Some years ago we brought the concept of a beat writer in to Fedora, as a way of merging a tradition from writing with a tradition from open source. By breaking down a monolothic document such as the Fedora release notes in to modular chunks, multiple people can collaborate on the whole document while keeping focused on the content most important to them.
Every single subProject and SIG should have a beat writer.
If you do not, then you have no one committed to telling the world about your great feature, project, process, or whatever. If you want to be under the radar, fine, go ahead. But if anyone is relying upon your technology or efforts, then you owe it to the community to do your documentation.
Not having a beat writer is like a Linux distribution not contributing to the Linux kernel.
In the last release cycle, the features process was a very important and useful way that content about features made it in to the release notes and marketing materials. Here’s a funny story about that:
At the 2008 Red Hat Summit, Jeremy Katz was giving a talk about the Fedora live media feature. In that talk, he mentioned that he wasn’t perfectly satisfied with the state of data persistence in a live USB image at the time of Fedora 9’s release. Thus, he was a little concerned that the feature was highlighted and central to the documentation and marketing content. I sat in the audience and thought, “Ha! Teach you to mark a feature as 100% when it’s really not.”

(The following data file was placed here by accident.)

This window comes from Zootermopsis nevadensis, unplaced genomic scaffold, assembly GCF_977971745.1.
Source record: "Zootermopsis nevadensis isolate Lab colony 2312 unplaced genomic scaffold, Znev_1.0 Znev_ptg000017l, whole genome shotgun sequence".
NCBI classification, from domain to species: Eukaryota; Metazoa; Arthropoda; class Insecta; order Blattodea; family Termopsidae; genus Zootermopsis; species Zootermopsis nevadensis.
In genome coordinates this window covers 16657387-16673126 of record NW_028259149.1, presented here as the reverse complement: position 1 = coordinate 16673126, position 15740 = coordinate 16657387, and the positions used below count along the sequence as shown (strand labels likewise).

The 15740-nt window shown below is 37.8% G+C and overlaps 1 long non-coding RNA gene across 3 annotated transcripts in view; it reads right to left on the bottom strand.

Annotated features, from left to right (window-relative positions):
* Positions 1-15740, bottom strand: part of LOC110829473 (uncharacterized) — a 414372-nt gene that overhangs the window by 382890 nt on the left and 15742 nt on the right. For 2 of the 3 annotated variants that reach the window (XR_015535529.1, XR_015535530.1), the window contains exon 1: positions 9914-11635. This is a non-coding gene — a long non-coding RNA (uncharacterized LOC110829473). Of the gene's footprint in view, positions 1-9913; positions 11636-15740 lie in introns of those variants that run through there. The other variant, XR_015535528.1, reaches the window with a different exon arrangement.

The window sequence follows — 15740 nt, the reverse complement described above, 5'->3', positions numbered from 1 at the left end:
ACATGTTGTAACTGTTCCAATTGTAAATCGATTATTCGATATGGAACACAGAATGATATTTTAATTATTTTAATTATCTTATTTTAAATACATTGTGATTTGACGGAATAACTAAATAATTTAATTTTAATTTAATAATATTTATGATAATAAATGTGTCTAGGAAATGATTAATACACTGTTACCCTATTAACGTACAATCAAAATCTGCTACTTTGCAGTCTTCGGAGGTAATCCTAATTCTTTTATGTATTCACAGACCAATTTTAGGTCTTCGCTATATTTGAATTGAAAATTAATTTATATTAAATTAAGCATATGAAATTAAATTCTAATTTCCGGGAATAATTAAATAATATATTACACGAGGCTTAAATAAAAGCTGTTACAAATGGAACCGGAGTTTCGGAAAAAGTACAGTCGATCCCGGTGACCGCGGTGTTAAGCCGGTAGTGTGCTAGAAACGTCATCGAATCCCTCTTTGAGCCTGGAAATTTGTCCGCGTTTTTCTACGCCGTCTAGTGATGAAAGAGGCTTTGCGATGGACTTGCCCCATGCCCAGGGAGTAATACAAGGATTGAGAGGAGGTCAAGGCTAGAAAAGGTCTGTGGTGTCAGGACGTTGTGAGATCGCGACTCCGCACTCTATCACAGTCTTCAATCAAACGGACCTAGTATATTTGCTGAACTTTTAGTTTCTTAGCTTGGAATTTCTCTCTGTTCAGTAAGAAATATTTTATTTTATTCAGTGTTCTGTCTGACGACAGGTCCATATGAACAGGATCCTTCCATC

When we wrote up release notes and marketing material for Fedora 9, we drew directly from the appropriate sections in each feature page. If a feature sponsor puts a note in such as, “Persistence rocks but still has some bugs in these areas …”, you can be 100% sure the release notes and marketing materials are going to reflect that.
The moral here is to own the content that is most important to you so that it says what you mean it to say.